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TECHNOLOGY


opened up learning to fit the student, on whichever device they prefer to use, in any environment or even country and at the time of day that they find it easiest to learn. We’re already seeing this flexible approach enable those on maternity leave to complete the same courses as their colleagues. As technology becomes widespread, it will empower more people to do the same. Like all areas of our lives, online courses of the future will be increas- ingly personalised and responsive. As artificial intelligence becomes more


AI will enable non-linear learning paths – that means understanding how a learner is progressing and adapting the course to fit their pace





sophisticated, it will change the way we structure a course forever. We envisage a time when AI will enable non-linear learning paths – that means under- standing how a learner is progressing and adapting the course to fit their pace. Tis could mean reinforcing


certain modules that require more understanding or skipping ahead when learners are picking things up quickly. Te more data


AI can gather about individual learners, the better equipped it will be to spot patterns in behaviour and change the course content accordingly. It will also be able to understand how certain elements of a course are more or less engaging than others, and feed back to the course creators accordingly. In a group training scenario, a tutor may not be able to monitor the progress of all students at all times, especially in a large cohort. Yet with AI, learners have the benefit of one-to-one tuition, but without the associated cost. While AI will allow the delivery of a course to be personalised, at scale, we’re still a long way from seeing robots writing course content on our behalf. In its assessment of jobs at risk of auto- mation, the BBC ranks senior teaching roles as one of the safest jobs in the UK, at only 1% likely to be replaced by AI.2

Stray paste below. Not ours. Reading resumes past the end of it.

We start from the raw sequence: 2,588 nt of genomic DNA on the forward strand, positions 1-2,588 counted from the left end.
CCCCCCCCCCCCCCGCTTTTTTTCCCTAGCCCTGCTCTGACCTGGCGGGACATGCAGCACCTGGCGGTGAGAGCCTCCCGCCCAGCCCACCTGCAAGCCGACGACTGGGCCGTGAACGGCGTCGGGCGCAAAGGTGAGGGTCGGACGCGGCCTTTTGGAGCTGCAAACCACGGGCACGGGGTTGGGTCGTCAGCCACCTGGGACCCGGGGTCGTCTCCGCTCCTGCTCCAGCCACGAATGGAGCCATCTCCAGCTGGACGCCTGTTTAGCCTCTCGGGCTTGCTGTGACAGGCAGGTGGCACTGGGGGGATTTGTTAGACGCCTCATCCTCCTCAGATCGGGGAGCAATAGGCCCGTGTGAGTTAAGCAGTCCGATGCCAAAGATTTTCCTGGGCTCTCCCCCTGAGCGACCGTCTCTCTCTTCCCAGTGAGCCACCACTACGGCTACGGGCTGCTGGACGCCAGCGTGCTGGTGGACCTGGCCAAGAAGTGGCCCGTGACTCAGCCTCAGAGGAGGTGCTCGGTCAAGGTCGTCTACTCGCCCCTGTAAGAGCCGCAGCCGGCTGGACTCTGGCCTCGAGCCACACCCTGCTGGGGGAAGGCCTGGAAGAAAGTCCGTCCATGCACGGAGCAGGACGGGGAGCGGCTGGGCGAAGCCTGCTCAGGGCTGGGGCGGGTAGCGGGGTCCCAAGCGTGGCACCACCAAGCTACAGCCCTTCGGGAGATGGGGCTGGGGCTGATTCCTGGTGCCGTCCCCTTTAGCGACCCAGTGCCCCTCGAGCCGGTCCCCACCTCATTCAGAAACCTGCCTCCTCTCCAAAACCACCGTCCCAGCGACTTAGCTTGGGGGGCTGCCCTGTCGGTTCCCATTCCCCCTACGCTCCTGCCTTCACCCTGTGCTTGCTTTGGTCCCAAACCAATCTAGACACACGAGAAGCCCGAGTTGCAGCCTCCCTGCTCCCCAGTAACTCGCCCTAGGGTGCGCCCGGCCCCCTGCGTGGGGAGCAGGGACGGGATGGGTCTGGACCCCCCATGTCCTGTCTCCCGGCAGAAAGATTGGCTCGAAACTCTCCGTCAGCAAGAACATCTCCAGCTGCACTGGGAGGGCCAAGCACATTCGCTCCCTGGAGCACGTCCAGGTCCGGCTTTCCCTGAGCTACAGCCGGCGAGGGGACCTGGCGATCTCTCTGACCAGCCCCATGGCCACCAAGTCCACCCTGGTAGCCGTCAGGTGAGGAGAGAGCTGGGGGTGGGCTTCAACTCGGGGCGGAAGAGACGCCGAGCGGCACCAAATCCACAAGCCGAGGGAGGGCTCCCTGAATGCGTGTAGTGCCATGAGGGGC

Expert human tutors should


continue to play a key role in curation and creation of content, relying on their wealth of experience. Te creativity and ideas will always need to come from the human side, in a perfect marriage of art and science. Te first


effective uses of AI are therefore likely to be in


areas such as more advanced use of learning analytics to drive course improvement and personalised expe- rience; and the use of virtual chatbots, powered by machine learning, that can respond to common questions to help to release valuable human instructor time for higher-impact activities. Tese are themes that we are exploring in partnership with a leading university.


What does the future hold?


While AI will no doubt improve the learning experience of the future, I don’t believe robots will ever replace humans completely. We will always need human tutors to bring a course to life and take it from a good experience, to something excellent. Personal, human interaction and the support network around an online course is also vital to its success. Technology should enhance the


role of the tutor and enable them to perform their role even better. Rather than developing technology for technology’s sake, online learning platforms need to be based on the science of learning, but using technology to improve their delivery at scale and with measurable outcomes. Te online learning revolution is


upon us and, with the best technology in their corner, L&D professionals will be well placed to lead it.


Mark O’Donoghue is managing director of AVADO Digital. To find out more, visit www.avadolearning.com


References 1 http://bit.ly/2tRxYcW 2 http://bbc.in/1Q5Vecw


22 | AUGUST 2017 | @TrainingJournal


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